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Thread: Referring URL

  1. #1
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    Referring URL

    I've made an upload script, but I don't want people to just upload using an external website that links to mine.

    Is there anyway to disable this? Such as looking at a referring URL and making sure it's coming from my file or site or something?


    Thanks,
    --pyius

  • #2
    Regular Coder devinemke's Avatar
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    though not very reliable, you could use $_SERVER['HTTP_REFERER']

  • #3
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    Use a visual security code (like when you sign up for a free email account or an AIM account).

    I'm not sure how to set one up, but I'm sure some one here does.

  • #4
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    I've already tried the $_SERVER['HTML_REFERER'] variable, and there are no variables in phpinfo() that I could use to get referring file.

    The only thing I've got right now is a session variable. It works for now, and it disables the use of using a form to go to my site, however, if you refresh the page, then it resends the file and it gets pass my SESSION variable.

    Is there a way to set the session variable to set whenever you click Submit or something?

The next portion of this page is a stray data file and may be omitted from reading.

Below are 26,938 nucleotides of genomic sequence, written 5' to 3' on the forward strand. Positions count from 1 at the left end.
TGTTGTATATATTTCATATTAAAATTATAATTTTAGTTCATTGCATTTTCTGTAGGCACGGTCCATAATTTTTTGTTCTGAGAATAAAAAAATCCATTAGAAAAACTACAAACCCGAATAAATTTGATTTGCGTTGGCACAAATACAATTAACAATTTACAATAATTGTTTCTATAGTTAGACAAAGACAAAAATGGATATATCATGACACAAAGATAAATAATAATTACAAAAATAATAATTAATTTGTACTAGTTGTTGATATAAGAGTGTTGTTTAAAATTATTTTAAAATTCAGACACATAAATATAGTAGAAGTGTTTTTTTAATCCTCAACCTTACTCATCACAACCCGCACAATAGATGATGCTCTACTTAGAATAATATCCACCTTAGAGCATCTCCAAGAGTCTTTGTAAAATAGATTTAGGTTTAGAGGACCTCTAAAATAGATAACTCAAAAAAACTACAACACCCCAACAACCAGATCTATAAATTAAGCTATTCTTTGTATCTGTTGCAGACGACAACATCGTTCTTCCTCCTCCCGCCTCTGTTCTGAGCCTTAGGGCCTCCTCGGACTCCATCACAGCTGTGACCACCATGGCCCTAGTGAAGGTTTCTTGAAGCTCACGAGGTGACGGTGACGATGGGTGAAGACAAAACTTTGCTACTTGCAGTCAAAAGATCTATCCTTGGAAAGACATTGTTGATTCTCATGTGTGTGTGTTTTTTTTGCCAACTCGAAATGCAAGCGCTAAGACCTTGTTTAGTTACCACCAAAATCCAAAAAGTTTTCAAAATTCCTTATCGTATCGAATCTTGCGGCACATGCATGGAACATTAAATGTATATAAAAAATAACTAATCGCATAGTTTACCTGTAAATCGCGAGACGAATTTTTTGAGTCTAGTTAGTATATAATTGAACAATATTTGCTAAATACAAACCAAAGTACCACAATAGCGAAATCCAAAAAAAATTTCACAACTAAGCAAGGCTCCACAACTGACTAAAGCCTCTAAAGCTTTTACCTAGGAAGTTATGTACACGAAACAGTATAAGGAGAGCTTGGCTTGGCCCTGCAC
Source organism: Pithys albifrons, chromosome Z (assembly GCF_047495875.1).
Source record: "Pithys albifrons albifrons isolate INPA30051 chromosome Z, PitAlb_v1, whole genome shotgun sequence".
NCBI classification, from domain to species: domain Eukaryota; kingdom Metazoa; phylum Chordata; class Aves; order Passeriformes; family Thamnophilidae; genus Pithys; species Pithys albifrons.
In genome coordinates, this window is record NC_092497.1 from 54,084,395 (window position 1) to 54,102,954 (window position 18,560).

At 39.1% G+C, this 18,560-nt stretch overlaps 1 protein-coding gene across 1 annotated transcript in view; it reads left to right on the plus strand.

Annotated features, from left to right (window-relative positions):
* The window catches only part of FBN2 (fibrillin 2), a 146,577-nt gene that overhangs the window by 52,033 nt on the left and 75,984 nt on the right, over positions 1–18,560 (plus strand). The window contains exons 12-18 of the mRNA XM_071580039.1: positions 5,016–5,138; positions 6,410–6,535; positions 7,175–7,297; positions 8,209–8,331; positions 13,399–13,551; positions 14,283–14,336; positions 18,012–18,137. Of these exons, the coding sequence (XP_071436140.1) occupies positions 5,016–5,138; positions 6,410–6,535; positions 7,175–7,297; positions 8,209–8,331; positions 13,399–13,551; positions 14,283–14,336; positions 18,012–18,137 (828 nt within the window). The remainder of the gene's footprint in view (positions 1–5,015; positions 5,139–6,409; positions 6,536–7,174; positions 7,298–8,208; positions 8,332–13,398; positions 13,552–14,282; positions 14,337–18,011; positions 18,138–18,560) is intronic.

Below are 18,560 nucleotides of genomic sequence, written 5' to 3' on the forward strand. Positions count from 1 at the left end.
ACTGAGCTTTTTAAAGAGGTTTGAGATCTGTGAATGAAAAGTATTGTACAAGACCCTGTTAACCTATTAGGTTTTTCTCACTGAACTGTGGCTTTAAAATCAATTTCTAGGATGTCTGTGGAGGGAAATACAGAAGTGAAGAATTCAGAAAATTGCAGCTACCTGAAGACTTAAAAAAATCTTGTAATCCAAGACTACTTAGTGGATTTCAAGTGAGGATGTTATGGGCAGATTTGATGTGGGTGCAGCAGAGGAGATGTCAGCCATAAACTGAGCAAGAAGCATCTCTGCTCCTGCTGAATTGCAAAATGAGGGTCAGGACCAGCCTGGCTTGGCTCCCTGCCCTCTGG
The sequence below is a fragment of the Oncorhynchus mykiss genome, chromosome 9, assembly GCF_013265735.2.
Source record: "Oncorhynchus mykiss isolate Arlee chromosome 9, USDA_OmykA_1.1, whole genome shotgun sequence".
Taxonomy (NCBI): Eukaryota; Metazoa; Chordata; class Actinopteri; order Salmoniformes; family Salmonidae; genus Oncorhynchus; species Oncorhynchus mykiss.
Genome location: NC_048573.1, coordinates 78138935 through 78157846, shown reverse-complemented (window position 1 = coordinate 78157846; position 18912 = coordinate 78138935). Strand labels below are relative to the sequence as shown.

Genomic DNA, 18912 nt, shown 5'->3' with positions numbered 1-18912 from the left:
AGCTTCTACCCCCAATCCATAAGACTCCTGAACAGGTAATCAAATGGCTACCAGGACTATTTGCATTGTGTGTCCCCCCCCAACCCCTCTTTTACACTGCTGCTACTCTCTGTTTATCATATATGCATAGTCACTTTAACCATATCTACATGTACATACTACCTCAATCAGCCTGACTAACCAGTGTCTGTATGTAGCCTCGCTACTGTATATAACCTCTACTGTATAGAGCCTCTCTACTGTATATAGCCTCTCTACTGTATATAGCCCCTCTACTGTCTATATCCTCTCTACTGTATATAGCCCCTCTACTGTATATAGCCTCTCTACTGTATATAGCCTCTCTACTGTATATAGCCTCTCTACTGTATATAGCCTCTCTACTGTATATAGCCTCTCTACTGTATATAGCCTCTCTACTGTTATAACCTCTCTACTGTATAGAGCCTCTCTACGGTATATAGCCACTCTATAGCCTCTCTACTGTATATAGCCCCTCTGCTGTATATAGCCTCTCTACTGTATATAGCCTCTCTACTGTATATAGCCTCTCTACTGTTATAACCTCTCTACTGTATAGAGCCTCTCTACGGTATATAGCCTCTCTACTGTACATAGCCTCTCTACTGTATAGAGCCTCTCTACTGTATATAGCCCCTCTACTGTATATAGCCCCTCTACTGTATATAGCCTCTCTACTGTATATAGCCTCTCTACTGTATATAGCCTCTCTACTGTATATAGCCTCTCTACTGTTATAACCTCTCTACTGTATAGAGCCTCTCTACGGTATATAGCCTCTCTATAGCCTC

Thanks,
    --pyius

  • #5
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    Use this:

    PHP Code:
    $_SESSION['varname'] = $_POST['varname']; 

  • #6
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    That won't work, because they can set my session variables via a form script. I Think I may have thought of something that may work, I'll test it and and post back.


    --pyius

  • #7
    God Emperor Fou-Lu's Avatar
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    I'm confused by what your script does. I mean, its an upload script thats function is to upload only from your site? Or do you mean you don't want other sites linking to your upload script allowing their users to create files on your server?
    Your use of sessions is your best route, create a simple validation for it, perhaps a small login system, etc. You could use the referrer, but thats not exactly reliable since it can be modified. Sooo... yeah, go with the sessions. But whatever you make of it, do not create a hidden field through your form. That would just allow your variables to be identified y'know, lol.

    Edit:
    Got in there before me
    You can get around the problem of the session setting by creating a form on one script and the upload on another. The only way they can set the session variables that are required is if they remote linked your site through an iframe, or have followed a link.
    Last edited by Fou-Lu; 03-11-2005 at 06:41 PM.

  • #8
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    First of all, the page is a public uploading site (ezupload.org). It's a pretty good website so far. And I'm adding more features daily. You upload a file, and based on the content-type (not the extension), it finds out if it should be an image or file and sets the maxfiletype accordingly.


    Well, I did go through sessions. At first I thought it would work, and in theory it should, however, it wasn't.

    What I did do (which I thought was a really good idea) was something like:

    Code:
    <script language="JavaScript">
      function post() {
        <?php
          $_SESSION['uploading_from_site'] = "1";
        ?>
      }
    </script>
    
    <form onSubmit="post()">